The looming threat to America’s favorite fruit

A deadly banana fungus has spread across Southeast Asia, the Middle East and Australia. Is Latin America next?

July 11, 2018
A banana plantation in the Philippines, an area already regionally affected by fusarium wilt.(Image from Flickr | CC2)

The banana is under attack.

A fungus called Fusarium wilt is infecting banana plantations in Southeast Asia, the Middle East, Australia, and the blight has even been discovered in Southern Africa in Mozambique. Researchers believe it is a just a matter of time until this disease reaches Latin America, the source of almost every banana consumed in the U.S.

If the fungus does arrive, banana lovers may be left with an uncomfortable choice: switch to costlier varieties that look and taste different than the clones they’re used to or choose a fungus-resistant genetically engineered fruit that is still years away from being commercially available, if it ever arrives.

Surprisingly, the three dominant global producers – Chiquita, Dole and Del Monte – appear to be doing little to prepare for what some researchers predict will be an inevitable catastrophe. The situation “is a really good example of people sticking their head in the sand,” says Randy Ploetz, a plant pathologist at the University of Florida who first identified the most recent strain of the threatening fungus, known as Tropical Race 4 or TR4, from a soil sample in Taiwan in 1989. “I guarantee, once this thing shows up and gets established in the tropical Americas, they are going to be saying ‘aww geez why didn’t we do something?’”

International banana companies have been relatively tight-lipped when discussing the spread of TR4. Back in 2013, Chiquita did not seem perturbed: “It’s certainly not an immediate threat to banana production in Latin America,” Chiquita spokesman Ed Lloyd told the Charlotte Business Journal. “This is something that this industry has dealt with for decades.” Dole was only slightly more responsive. The company is using breeding techniques to develop a TR4-resistant banana, said William Goldfield, Dole’s director of corporate communications, in an email with The Washington Post last year, but he did not go into specifics.

While these large corporations may not express their concern publicly, they are eager to find a resistant alternative, according to journalist Dan Koeppel, who wrote a book about the banana’s history and the looming threat of TR4. The problem is, these companies already tried that approach decades ago. “They were already blown of the water once by monoculture,” Koeppel says, “and it’s about to happen again.” Another strain of this same fungus devastated single-crop banana plantations in the mid-1900s. The earlier iteration of the fungus, called Race 1, spread from Panama across Latin America, and the banana trade was only saved by switching to a variety resistant to the disease: the Cavendish. Today, plantations are just as vulnerable to the new strain, but we do not yet have a viable alternative to the currently dominant variety Americans know and love.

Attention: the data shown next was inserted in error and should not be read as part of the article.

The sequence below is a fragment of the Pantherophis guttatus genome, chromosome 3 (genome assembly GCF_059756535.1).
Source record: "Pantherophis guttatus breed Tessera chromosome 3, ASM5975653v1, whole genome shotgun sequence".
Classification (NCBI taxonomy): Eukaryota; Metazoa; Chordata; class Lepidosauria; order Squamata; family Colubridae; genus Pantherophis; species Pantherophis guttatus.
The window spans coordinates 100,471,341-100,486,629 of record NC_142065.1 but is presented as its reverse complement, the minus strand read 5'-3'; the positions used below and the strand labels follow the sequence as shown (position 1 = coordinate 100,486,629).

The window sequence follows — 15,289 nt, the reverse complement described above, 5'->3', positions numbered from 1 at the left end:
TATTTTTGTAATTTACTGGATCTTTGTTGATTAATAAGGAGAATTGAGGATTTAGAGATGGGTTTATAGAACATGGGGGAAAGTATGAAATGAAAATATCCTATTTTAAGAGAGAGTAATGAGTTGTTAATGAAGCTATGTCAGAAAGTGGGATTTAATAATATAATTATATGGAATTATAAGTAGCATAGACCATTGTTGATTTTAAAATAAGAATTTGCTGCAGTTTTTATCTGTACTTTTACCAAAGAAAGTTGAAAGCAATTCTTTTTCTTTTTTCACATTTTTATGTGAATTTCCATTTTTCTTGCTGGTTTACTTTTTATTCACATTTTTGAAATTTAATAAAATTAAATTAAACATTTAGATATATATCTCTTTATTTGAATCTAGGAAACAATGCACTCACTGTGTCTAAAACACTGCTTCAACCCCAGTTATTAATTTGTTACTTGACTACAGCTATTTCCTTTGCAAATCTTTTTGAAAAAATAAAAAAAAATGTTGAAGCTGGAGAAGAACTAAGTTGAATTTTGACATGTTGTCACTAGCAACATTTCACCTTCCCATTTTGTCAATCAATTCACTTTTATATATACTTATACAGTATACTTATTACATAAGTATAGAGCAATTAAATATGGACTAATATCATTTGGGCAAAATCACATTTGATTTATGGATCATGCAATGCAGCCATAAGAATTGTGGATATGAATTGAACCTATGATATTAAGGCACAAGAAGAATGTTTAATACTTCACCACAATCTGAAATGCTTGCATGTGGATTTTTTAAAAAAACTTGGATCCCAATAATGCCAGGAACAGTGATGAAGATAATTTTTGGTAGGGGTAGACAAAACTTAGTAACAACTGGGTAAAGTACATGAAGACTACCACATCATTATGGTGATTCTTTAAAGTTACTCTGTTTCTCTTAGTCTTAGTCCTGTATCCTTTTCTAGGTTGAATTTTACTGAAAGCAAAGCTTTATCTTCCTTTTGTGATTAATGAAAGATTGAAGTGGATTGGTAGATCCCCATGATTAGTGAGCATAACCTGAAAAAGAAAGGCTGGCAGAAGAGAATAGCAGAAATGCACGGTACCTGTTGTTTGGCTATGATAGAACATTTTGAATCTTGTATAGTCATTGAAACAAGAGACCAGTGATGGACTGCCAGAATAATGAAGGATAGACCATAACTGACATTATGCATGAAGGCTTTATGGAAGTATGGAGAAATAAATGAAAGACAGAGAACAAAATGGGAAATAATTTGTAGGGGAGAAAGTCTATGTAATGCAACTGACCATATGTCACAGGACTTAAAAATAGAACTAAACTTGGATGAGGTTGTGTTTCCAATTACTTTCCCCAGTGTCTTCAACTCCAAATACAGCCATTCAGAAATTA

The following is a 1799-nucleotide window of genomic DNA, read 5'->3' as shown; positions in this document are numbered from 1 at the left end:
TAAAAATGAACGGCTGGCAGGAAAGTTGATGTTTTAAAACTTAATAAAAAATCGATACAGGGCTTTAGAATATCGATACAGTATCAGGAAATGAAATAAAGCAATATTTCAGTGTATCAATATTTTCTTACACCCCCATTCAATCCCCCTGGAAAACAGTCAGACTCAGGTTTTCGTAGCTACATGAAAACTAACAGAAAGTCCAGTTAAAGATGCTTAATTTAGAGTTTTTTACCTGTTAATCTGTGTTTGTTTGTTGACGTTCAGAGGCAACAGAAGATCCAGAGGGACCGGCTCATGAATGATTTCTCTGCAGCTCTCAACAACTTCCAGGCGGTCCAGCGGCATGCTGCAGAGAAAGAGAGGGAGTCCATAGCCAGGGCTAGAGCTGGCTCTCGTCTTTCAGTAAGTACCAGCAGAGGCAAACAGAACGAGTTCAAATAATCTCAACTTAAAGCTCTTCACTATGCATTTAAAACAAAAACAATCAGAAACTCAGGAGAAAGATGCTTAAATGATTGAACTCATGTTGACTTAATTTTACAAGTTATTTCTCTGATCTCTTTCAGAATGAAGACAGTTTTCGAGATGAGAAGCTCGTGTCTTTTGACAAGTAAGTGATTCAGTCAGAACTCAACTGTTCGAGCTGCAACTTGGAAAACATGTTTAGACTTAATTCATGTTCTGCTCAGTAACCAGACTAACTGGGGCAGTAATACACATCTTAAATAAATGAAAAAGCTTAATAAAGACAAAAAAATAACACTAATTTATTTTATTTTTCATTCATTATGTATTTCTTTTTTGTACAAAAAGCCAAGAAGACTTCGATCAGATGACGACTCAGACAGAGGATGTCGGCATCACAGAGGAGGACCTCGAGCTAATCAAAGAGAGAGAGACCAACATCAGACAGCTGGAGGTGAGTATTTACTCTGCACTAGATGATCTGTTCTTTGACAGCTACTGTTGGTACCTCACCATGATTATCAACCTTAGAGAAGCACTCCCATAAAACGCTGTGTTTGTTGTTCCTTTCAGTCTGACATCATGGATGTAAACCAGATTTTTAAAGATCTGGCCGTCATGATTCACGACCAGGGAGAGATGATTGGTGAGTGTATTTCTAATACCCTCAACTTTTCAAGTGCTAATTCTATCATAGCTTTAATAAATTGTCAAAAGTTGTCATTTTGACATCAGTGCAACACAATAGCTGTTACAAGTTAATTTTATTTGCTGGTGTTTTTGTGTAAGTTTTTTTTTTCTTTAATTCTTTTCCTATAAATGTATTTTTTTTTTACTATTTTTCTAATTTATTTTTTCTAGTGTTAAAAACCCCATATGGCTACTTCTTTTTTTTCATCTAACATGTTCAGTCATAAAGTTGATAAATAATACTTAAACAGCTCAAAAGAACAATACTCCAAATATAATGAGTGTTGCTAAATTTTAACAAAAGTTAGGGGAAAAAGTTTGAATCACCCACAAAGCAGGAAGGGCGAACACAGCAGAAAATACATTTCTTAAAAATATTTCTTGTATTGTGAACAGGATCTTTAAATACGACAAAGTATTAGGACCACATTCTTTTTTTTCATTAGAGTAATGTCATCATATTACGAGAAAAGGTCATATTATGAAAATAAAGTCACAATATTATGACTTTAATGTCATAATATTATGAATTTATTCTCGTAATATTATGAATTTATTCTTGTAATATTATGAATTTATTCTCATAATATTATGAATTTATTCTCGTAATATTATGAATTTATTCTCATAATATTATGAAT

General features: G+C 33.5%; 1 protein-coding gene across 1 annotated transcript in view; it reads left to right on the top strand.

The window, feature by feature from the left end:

The issue goes beyond getting your daily dose of potassium: the Cavendish now makes up 99 percent of the bananas Americans consume and 47 percent of worldwide banana production. In 2016, the Food and Agriculture Organization of the United Nations valued the global banana trade at over $8 billion. But this booming industry has already been hit hard by the fungus; research in 2013 estimated that the economic losses in the worst-affected areas of Indonesia, Taiwan, and Malaysia combined were $388 million per year. And the number of fungus-impacted areas keeps growing, with 100,000 hectares – or 386 square miles – currently affected. This is just one percent of banana plantations worldwide, but the U.N. fears the fungus could spread to one-sixth of all plantations by 2040.

Fusarium wilt is difficult to kill because it lives in the soil, among billions of other microbes.  Targeting just one is nearly impossible, says Nadia Ordoñez, an Ecuadorian studying the fungus as a graduate student in the Netherlands. The pathogen kills banana trees by invading their roots and clogging up their vascular systems, preventing the plant from transporting water and nutrients upward and eventually starving them to death.

The TR4 strain is an adept traveler, migrating across Asia to Africa in a matter of decades. Its incredibly hardy spores can survive extreme temperatures and conditions, and can spread by catching a ride with anyone walking across affected soil. “Something as simple muddy shoes can move this pathogen around,” says Ploetz, the plant pathologist. “It’s a survivor, and it’s really good at moving in seemly innocuous ways. But once it establishes in a plantation, you can’t get rid of it.” TR4’s presence in Australia – a country that prioritizes biosecurity – epitomizes the fungus’ sneaky nature, Ordoñez noted.